Famous figures across industries from comedy to advocacy to politics have reported feeling like frauds or “impostors” in their work and successes. Tina Fey, Emma Watson and, recently, Michelle Obama have shared experiences of self-doubt and with “impostor syndrome.”
An estimated 70 percent of Americans will experience impostor syndrome at some point in their lives, according to a paper published by the International Journal of Behavioral Science. The paper stated those afflicted by the “Impostor Phenomenon” feel their achievements are undeserved and that they are frauds pretending to be knowledgeable in their fields.
General Assembly, an education center for career development, hosted a panel at its Financial District location Wednesday evening. The talk, titled “Overcome Your Imposter Syndrome,” addressed the external forces, challenges and solutions associated with the phenomenon.
Scott Stolze, a leadership speaker who moderated the discussion, invited the crowd to participate in the conversation with the panelists, and some participants shared previous experiences with impostor syndrome they had when transitioning jobs.
After panelists Kit Pang, founder of BostonSpeaks, an organization that assists individuals with communication and speech, Christie Lindor, a consultant and author, and Shayna McDonough, founder of her self-titled career coaching business ShaynaLee Coaching, gathered onto stools, Lindor described impostor syndrome as a feeling that each individual defines for his or herself.
“It’s something that can be overcome,” Lindor said in an interview. “It’s the fear of failure … the fear of perfectionism.”
The three discussed the unavoidable role outside forces played. Existing societal constructs, expectations and confidence levels were called to attention by Pang and Lindor. Lindor said that identifying problems was key to gaining self-knowledge and coping with the phenomenon and that she individually does this by asking herself specific questions.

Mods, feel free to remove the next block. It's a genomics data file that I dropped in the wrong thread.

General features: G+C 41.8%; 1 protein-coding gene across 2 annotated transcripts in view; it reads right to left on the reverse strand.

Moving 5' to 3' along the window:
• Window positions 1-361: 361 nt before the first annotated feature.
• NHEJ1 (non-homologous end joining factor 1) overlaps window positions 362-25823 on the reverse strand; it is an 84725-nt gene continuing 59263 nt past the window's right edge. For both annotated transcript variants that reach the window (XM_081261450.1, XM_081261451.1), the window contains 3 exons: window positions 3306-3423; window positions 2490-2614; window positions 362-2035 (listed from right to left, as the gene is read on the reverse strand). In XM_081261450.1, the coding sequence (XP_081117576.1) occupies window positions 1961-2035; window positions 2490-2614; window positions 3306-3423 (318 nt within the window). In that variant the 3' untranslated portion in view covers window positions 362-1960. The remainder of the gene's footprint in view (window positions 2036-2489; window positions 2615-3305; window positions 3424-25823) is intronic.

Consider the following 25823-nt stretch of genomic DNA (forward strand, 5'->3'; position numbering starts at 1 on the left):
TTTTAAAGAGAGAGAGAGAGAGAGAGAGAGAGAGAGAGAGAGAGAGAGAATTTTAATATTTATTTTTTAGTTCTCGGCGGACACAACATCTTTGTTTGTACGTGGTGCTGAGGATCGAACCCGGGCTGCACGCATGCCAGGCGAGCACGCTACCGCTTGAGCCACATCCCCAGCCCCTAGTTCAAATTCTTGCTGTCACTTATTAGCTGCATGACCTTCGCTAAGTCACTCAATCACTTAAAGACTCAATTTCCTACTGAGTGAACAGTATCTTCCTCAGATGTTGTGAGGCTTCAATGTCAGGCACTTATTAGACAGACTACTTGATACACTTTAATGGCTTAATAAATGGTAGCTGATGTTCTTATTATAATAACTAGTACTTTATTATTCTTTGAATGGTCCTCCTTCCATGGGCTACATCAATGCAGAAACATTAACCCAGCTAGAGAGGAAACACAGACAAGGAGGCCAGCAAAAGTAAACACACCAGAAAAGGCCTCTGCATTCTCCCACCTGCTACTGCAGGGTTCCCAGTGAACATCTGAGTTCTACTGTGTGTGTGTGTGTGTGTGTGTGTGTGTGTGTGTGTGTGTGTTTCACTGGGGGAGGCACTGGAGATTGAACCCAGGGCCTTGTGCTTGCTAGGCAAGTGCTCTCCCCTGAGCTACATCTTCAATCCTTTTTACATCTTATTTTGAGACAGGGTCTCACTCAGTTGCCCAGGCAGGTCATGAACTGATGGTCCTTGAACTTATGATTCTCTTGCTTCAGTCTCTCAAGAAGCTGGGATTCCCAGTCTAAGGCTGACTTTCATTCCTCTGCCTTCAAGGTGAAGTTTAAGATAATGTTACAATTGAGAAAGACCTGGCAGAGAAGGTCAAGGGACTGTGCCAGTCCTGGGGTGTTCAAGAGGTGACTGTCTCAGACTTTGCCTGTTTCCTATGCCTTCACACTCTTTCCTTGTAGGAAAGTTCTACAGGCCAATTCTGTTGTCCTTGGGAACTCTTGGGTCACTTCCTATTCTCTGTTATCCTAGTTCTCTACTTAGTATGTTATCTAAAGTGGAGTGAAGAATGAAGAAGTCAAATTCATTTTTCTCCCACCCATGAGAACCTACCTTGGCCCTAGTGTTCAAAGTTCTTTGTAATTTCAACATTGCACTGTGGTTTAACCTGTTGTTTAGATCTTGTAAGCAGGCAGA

“What are the baby steps and habits I need to take to get where I need to go?” Lindor questioned.
Last year, Lindor, a self-proclaimed introvert, said she ventured out of her comfort zone by leading discussion-based consulting events at the Boston Public Library. After doing so, she said she presented her very own TED Talk.
Lindor then called the GA audience to attempt everything they find scary to help them leave their comfort zones and gain confidence in their abilities.
When Lindor was lacking confidence, she said she reinvented herself and reminded herself that everyone starts somewhere. She said she discovered she had to recognize the insignificance in comparing herself to other successful people.
McDonough expanded on Lindor’s advice by outlining feelings of inadequacy, especially in women. She said she personally understands circumstances where impostor syndrome becomes paralyzing.
In an interview after the panel, McDonough added that there was a key difference between impostor syndrome and self-doubt.
“Self-doubt is ‘will I be able to do this?’” McDonough said. “Impostor syndrome is ‘I can’t do this.’”
Through first-hand observation, McDonough considered the phenomena of individuals measuring themselves to pre-existing success.
She challenged the crowd to define success and self-worth using other means than by what others have accomplished. To McDonough, the feeling of being less-than is tied with overachievement.
“There might be one space for you to fill, but 300 other people trying to fill it,” McDonough said in an interview. “If you end up there, you belong there. There’s something perfect for everyone.”
McDonough emphasized the importance of a positive attitude in overcoming an impostor syndrome mindset. Based on her experiences from her career, she said she can “attack” the challenge posed if she can learn the proper skills.
She questioned whether the potential problem is a hard skill deficit or rather the lacking of a soft-skill.
During the panel, Pang said people run into the danger of overthinking if they get in their heads.
“You are just you and yourself,” Pang said. “You’ll overthink it if you don’t get out there.”
He elaborated on this idea, calling for the process of trial and error.
“Know when to listen and know when to ask questions,” Pang advised the audience.
Julia Scott, a junior in the Sargent College of Health and Rehabilitation Sciences who attended the talk, related this to her academic career at the college.
“The panel was a great way to understand the signs [of] impostor syndrome and finding ways to get over it,” Scott said. “It can be hard for a lot of people to come to a big school like BU and find a perfect place to fit or find your voice.”